The Northern Flank D+9 (18 July, 1987) Part III


As was the case on the previous day, land operations in northern Norway remained secondary concerns for AFNORTH and Northwestern TVD (NWTVD) for most of D+9. Air and naval operations continued to dominate the battle for Norway. At the present rate, the battle was likely to be won or lost in the skies, and at sea. Both sides recognized this, and as a result, happenings on the ground remained largely a secondary concern.

The exception was with regards to the US 4th Marine Amphibious Brigade, and Soviet-occupied Andoya. The US Marines had planned and prepared to execute a battalion-sized heliborne assault against the airbase three days earlier. This operation met multiple delays owing to the evolving air picture around Andoya, and a reassessment of the ground defenses around the air base. A new plan was put together and readied for execution on the morning of D+9. But it was to be postponed yet again when air battles broke out over northern Norway, and Soviet fighter-bombers raided NATO airbases in the region.

As far as Andoya went, it was not a matter of if the US Marines would begin an effort to retake the base, but when. The 4th MAB’s revised plan revolved around a two-part attack against Andoya, supported by the 2nd Marine Air Wing and the attack aircraft from a US carrier in the Norwegian Sea. Suppression efforts against enemy air defenses around the airbase would come first, followed by heliborne landings of Marine infantry south of the airbase. The 4th MAB had established forward arming and refueling points (FARP) for its AH-1 Cobra attack helicopters and Harriers late the previous night at Gryllefjord. Force Recon teams had scouted the defenses and the terrain south of Andoya, looking for areas where additional FARPs could be established. Beaches were also scouted to determine the ones best suited for the movement of vehicles and supplies to Andoya using LCMs and LCACs. Also at Gryllefjord along with the FARP, was a gathering of equipment and landing craft. The second part of the attack would be the landing of a second Marine battalion by air and sea to reinforce the first if necessary. This part of the plan is where the carrier air wing was essential. Its Intruders and Corsairs would continue providing close air support to the troops on the ground, while its two squadrons of F-14 Tomcats keep the skies over Andoya clear of MiGs.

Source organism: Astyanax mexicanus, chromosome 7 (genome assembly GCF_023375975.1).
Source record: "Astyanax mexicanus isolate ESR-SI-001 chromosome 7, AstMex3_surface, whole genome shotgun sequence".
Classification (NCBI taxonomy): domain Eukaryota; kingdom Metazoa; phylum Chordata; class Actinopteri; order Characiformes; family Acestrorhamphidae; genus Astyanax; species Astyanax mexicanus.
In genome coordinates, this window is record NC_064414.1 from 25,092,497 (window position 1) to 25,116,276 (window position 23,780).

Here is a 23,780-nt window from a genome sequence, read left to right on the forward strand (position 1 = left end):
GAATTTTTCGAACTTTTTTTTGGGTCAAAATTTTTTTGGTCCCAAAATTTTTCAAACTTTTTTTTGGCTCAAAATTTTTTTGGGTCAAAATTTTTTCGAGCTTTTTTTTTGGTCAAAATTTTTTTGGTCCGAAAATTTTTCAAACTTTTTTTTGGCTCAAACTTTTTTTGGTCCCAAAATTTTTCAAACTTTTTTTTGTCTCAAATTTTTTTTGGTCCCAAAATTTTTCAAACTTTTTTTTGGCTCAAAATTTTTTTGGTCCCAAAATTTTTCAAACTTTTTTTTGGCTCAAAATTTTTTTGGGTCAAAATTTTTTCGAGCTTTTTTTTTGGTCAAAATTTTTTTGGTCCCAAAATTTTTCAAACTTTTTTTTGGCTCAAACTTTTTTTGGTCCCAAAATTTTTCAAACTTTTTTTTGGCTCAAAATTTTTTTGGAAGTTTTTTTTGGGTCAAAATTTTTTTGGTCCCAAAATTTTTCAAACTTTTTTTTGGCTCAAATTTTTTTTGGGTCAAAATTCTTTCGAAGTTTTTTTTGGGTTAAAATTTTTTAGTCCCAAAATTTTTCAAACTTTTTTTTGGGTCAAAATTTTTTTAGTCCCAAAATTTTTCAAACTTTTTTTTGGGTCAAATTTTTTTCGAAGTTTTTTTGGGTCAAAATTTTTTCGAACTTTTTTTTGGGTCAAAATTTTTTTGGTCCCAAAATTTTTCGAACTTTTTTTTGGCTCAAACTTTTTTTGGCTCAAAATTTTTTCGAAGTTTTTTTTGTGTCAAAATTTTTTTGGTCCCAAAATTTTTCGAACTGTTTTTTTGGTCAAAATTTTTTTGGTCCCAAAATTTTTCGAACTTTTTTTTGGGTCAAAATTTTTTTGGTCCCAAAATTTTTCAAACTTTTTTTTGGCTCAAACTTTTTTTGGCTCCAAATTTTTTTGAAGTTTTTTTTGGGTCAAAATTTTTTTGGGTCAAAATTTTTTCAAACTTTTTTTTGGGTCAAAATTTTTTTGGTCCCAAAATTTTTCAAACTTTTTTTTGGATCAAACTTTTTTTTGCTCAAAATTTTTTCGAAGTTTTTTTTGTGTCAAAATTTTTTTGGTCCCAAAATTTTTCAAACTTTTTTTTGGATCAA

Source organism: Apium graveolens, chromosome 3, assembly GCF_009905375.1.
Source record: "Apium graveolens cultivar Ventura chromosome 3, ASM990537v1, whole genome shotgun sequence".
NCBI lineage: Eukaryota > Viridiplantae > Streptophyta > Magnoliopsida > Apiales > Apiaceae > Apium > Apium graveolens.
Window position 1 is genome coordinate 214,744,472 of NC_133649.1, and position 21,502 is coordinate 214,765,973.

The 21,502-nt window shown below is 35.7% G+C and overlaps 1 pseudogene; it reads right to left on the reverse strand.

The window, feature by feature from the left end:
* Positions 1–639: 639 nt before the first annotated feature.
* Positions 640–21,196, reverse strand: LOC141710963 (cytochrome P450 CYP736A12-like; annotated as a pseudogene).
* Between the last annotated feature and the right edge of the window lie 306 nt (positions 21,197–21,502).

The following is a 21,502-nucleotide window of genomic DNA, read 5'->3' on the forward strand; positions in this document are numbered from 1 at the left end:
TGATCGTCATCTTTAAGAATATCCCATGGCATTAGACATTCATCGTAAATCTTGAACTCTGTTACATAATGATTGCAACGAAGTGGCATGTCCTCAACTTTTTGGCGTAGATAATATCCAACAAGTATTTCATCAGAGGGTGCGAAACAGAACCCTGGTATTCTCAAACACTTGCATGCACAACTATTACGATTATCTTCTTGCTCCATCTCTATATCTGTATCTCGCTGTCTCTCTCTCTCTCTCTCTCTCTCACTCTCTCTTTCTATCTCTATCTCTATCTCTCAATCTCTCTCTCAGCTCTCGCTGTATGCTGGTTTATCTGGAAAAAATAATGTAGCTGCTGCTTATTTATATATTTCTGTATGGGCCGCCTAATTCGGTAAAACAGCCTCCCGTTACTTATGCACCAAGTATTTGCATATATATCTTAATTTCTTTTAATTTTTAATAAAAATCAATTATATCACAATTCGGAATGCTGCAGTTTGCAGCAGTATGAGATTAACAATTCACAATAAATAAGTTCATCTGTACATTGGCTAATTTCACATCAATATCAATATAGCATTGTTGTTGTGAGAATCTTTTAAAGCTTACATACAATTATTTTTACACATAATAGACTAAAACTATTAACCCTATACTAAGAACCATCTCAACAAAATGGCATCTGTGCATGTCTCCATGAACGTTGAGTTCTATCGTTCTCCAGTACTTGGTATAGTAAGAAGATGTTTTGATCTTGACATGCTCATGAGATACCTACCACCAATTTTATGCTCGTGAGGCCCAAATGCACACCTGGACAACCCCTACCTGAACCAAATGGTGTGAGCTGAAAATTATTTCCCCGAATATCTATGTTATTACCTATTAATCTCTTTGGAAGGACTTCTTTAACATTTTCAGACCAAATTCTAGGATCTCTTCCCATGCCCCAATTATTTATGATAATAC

That was the plan, anyhow. First it was the air battles over the north which temporarily delayed the operation’s start on the morning of D+9. Then later in the day the Soviet bomber attacks against the NATO carrier groups in the Norwegian Sea prevented the US Navy airwings from providing support for the Marines until at least D+10, if at all.

The 4th MAB would have to wait at least one more day before retaking Andoya.

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